The competition at the Ontario apple cider contest remains fierce with strong competitors perfecting the right blend to please the palates of judges and consumers alike. This year’s competition saw a surprise upset by last year’s underdog taking first place this year at the Ontario Fruit and Vegetable Conference, Niagara Falls, Ont.
“Last year we placed third and, while it was nice to get an award, I figured we could do better. There’s always room for improvement,” said Ray Ferri, of Al Ferri & Sons Country Apple Store on Heritage Road in Brampton, Ont.
The store was named for their father, Aldo, and the sons Ray and Jim are the third generation to operate the farm their parents bought in 1945.
Their family members also deserve great credit for keeping the farm and store in topnotch condition, says Ray.
“I don’t know who to begin to thank,” he said. We couldn’t do what we do without our family, he added.
“I’m very pleased with this year’s contest, and we intend to keep running it, with the Ontario Apple Growers sponsoring it,” said Leslie Huffman, apple specialist for the Ontario Ministry of Agriculture, Food and Rural Affairs (OMAFRA).
“My goal in organizing the competition is to highlight the great product that our cider makers produce, and to encourage continual improvement in cider making,” she said.
“We had nine entries this year, and although I was not a judge, I tasted them all, and think they had improved from last year … it’s the balance and taste that make a winning cider. I know the top ciders were very close, and I’m glad I wasn’t a judge,” she added.
Balance and taste are paramount to Ray and Jim.
“The cider submitted this year (to the contest) was similar to last year, an off-the-shelf jug. I adjust every batch to taste and I always go for the same taste. It is difficult to say there’s any difference other than the growing conditions for each year, although the age of the apples does have an effect,” said Ray.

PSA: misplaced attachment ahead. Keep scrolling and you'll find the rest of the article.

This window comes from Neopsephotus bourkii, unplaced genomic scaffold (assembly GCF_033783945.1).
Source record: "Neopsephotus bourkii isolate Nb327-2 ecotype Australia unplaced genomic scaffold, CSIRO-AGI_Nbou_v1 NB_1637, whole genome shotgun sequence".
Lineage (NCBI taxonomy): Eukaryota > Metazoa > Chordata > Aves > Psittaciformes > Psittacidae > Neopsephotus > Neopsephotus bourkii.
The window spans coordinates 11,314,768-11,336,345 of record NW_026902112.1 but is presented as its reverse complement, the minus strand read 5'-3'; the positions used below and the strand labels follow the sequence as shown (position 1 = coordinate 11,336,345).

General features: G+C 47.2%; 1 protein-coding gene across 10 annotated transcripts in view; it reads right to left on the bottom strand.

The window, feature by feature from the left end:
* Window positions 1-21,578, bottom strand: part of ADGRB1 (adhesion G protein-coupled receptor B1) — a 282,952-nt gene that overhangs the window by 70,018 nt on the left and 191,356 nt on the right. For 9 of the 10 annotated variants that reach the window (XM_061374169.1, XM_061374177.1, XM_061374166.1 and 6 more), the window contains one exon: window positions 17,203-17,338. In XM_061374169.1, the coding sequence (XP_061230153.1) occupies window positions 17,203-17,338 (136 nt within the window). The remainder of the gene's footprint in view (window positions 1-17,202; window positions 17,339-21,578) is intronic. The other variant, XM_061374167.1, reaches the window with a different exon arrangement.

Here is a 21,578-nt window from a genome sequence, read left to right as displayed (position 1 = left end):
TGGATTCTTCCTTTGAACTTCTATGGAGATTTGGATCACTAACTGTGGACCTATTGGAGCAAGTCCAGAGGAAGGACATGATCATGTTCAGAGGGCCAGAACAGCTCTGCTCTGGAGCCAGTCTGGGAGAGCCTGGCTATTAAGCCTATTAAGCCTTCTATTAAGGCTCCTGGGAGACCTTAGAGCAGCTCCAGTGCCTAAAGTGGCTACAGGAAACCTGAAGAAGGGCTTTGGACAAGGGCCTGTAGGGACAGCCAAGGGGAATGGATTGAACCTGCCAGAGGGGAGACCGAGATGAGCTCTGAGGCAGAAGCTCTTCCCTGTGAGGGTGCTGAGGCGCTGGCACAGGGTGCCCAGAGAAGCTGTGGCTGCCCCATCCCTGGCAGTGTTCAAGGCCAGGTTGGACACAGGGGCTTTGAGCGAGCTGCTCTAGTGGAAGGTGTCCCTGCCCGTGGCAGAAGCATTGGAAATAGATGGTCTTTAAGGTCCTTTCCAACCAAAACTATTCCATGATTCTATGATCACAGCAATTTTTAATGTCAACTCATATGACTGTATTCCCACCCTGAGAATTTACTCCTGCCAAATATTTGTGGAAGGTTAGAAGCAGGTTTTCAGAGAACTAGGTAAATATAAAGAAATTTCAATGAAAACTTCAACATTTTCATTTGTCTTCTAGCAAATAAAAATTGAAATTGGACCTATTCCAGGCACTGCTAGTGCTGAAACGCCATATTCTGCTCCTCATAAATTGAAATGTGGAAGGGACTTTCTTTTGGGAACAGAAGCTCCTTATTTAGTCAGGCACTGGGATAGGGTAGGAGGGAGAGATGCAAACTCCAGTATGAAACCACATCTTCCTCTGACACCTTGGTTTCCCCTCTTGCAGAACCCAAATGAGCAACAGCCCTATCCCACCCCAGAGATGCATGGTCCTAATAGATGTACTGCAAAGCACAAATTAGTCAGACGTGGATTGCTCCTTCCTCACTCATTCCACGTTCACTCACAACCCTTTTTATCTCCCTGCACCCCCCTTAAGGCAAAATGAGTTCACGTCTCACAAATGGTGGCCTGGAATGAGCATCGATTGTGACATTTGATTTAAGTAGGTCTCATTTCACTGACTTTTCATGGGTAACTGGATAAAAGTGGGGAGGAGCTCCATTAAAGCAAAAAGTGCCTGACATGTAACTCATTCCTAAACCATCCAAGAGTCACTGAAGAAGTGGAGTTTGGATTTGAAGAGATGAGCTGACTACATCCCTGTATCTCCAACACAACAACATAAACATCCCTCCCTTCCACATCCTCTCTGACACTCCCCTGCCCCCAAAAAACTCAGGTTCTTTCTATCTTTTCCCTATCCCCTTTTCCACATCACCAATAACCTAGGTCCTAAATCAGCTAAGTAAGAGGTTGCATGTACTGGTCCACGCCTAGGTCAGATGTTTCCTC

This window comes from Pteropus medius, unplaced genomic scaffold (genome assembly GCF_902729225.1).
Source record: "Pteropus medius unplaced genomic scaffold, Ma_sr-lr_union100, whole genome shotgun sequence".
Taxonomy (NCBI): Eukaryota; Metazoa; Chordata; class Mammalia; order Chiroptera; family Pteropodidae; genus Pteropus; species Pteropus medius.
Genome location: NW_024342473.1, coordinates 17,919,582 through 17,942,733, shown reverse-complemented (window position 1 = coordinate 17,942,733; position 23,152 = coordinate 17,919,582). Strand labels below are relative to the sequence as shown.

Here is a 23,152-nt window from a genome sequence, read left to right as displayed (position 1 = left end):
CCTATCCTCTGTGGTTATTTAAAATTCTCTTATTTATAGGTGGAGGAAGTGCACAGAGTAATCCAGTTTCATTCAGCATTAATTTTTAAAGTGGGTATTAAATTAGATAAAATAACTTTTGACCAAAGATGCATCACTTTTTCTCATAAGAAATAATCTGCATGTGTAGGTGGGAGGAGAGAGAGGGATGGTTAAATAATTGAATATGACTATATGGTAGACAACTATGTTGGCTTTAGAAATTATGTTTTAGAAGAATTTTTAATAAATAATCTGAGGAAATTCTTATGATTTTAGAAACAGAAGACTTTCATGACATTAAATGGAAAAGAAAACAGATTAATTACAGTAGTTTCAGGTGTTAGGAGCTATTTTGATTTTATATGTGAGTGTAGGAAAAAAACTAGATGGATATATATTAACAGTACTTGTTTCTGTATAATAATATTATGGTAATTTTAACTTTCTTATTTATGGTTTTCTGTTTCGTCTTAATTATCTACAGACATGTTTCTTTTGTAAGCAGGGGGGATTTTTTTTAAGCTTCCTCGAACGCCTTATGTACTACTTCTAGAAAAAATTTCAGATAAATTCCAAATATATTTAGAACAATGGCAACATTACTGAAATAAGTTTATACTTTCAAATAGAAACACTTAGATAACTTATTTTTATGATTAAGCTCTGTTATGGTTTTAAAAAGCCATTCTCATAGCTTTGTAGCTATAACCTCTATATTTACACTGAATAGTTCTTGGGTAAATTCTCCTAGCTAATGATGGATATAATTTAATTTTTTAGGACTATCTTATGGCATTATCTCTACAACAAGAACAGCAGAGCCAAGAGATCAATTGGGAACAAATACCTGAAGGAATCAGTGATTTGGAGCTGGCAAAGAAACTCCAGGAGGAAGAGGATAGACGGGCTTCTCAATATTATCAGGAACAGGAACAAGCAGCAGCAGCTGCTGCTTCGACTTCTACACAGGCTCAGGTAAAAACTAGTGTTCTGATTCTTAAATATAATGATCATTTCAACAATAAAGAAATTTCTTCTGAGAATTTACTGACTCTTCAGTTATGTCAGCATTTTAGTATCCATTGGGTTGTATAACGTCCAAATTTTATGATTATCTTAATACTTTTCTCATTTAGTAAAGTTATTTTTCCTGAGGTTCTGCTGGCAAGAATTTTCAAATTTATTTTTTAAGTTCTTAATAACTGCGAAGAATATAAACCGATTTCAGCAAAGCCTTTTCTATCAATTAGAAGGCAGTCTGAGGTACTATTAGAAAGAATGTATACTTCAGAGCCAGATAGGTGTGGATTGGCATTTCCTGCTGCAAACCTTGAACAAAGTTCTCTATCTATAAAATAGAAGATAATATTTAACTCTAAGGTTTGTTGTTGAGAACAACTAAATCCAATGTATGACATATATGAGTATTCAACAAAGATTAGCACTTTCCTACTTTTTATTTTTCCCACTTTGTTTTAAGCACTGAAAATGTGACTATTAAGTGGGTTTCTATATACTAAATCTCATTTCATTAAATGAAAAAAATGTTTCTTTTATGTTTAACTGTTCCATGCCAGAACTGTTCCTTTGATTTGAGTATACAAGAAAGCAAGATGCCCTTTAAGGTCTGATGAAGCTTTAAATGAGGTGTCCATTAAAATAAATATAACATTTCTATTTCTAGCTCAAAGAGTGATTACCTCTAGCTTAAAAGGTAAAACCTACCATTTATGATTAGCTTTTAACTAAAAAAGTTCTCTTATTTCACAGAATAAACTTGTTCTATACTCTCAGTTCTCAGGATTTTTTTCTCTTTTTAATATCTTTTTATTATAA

“The cider is always made for our customers. Consistency is what drives sales. Winning a contest like this, well, that is icing on the cake,” he added.
“I’d like to mention the feedback I get from people when I tell them about the cider competition,” added Huffman.
“Many mention how they really like the cider, and think the competition is a good idea, and some even volunteer to judge,” she said.
“I was pleased to see the positive comments on Twitter around the competition this year (at the OFVC), as several judges and participants were talking about the competition and cider in general,” she added.
Long before this apple cider competition began, Ray and Jim remember well their father buying the farm’s first cider press in 1975 when apple prices were depressed.
To help feed the young family, their father started pressing apples into some really good cider that the customers enjoyed and remembered. Following in Aldo’s footsteps, his sons carry on the family tradition today and produce some really great apple cider, the sort of cider that was recently awarded as the best in Ontario.
“We feel proud about this recognition, though this is really a win for my mother and my father who started this business and who taught us how to do it right,” says Ray.
“Their pictures hang in our store to remind us who started this business and where we came from,” he concluded.
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